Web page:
IVETTE Z. CORDERO, Plaintiff,
MICHAEL J. ASTRUE, Commissioner of Social Security, Defendant.
OPINION & ORDER
PAUL A. ENGELMAYER, District Judge.
Plaintiff Ivette Cordero brings this action pursuant to § 205(g) of the Social Security Act, 42 U.S.C. § 405(g), seeking judicial review of a final decision of the Commissioner of Social Security denying her application for disability benefits under Title II of the Social Security Act. Both parties have moved for judgment on the pleadings pursuant to Rule 12(c) of the Federal Rules of Civil Procedure. Before the Court is the January 2, 2013 Report and Recommendation of Magistrate Judge Henry B. Pitman, recommending that the Court grant the Commissioner's motion and deny Cordero's motion (the "Report"). For the reasons that follow, the Court adopts the Report in full.
On May 23, 2008, Cordero filed an application for disability benefits, alleging that she had been disabled since February 12, 2003. After the Social Security Administration initially denied Cordero's application for benefits, she timely requested and was granted a hearing before an Administrative Law Judge ("ALJ"). On June 30, 2010, the ALJ conducted a hearing, which included testimony from both Cordero and a vocational expert. On September 9, 2010, the ALJ issued a decision finding that Cordero was not disabled and thus was not entitled to benefits. The Appeals Council denied Cordero's request for review, and on July 11, 2011, Cordero commenced this action. Dkt. 2.
On August 16, 2011, Honorable Barbara S. Jones, to whom the case was then assigned, referred the case to Judge Pitman. Dkt. 3. On June 7, 2012, the Commissioner moved for judgment on the pleadings. Dkt. 10. On June 22, 2012, Cordero cross-moved for judgment on the pleadings. Dkt. 12 ("Cordero Br."). On January 2, 2013, Judge Pitman issued the Report. Dkt. 15. On January 23, 2013, Cordero filed objections to the Report. Dkt. 17 ("Cordero Obj."). On February 12, 2013, the Commissioner filed a response to Cordero's objections. Dkt. 18. On May 29, 2013, the case was reassigned to this Court.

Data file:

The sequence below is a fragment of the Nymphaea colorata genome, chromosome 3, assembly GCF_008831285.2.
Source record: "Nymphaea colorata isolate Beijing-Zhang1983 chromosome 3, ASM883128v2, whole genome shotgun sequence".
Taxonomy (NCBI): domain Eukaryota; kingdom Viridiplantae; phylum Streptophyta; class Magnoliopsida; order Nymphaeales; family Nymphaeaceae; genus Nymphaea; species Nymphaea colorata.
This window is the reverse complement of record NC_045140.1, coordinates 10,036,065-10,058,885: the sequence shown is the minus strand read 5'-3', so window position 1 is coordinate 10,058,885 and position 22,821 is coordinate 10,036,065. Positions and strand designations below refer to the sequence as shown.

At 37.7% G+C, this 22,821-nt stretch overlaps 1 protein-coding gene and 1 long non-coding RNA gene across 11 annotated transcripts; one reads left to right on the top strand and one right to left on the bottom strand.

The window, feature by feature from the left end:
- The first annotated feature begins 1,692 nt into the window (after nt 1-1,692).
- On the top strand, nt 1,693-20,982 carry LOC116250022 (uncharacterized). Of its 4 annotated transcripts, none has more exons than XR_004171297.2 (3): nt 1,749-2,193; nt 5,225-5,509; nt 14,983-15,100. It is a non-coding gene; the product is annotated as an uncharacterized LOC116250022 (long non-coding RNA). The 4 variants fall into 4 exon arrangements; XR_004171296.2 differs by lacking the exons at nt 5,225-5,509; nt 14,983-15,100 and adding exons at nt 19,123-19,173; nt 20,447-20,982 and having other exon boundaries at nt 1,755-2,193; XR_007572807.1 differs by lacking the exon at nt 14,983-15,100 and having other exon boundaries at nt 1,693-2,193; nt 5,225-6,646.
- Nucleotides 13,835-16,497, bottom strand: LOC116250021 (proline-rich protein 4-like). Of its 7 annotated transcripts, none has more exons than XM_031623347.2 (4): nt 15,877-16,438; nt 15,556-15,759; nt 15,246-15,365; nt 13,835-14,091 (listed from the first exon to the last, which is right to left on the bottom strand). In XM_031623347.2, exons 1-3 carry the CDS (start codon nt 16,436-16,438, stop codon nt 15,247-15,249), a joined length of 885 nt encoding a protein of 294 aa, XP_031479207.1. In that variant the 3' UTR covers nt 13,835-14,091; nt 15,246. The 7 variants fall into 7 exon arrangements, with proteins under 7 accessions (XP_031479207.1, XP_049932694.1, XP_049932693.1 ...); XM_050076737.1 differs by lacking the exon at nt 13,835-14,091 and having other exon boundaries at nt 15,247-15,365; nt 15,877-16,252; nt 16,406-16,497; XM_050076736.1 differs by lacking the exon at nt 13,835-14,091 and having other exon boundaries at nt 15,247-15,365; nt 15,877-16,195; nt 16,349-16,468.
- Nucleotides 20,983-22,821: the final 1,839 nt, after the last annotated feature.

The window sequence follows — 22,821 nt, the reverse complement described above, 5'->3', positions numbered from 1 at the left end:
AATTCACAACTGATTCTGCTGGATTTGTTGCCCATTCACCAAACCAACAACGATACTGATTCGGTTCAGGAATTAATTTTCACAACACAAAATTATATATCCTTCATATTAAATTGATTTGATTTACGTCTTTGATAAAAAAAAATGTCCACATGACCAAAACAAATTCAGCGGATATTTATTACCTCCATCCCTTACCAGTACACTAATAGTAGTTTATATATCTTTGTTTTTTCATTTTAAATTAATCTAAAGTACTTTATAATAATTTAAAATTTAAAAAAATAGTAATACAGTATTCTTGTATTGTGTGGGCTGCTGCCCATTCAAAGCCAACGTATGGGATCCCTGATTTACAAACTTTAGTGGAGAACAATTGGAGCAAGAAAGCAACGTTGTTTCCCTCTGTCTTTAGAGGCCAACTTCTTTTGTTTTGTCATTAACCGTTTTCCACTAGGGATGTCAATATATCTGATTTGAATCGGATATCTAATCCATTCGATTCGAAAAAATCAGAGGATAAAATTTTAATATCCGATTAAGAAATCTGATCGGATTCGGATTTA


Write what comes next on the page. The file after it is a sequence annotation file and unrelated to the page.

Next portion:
II. The Report
Judge Pitman's 63-page Report sets forth Cordero's personal and medical background in exhaustive detail. See Report 3-28. To summarize, Cordero worked as a nurse's aide for 23 years and a mail carrier for nine years before ceasing work in 2003. Beginning in 2001, Cordero made frequent visits to physicians regarding various health issues, including lower back pain, carpal tunnel syndrome, heart palpitations, diabetes, and depression. In October 2003, she ceased her employment with the United States Postal Service due to "heart fibrilliations." She continued to be treated by various physicians through the time of her application for benefits in 2008, and up to the time of her 2010 hearing before the ALJ. Cordero does not object to the Report's recitation of the facts, and the Court adopts that recitation in full.
The Report also sets forth the proceedings before the ALJ in great detail. See Report 28-34. Cordero testified about her work history and her physical and psychological symptoms. See id. at 28-31. The ALJ also heard from Salvatore Garozzo, a vocational expert who testified as to Cordero's ability to perform different occupations, ultimately opining that Cordero could perform three suitable jobs existing in the economy in sufficient numbers: housekeeper, assembly worker, and electronics assembly worker. Id. at 31-33.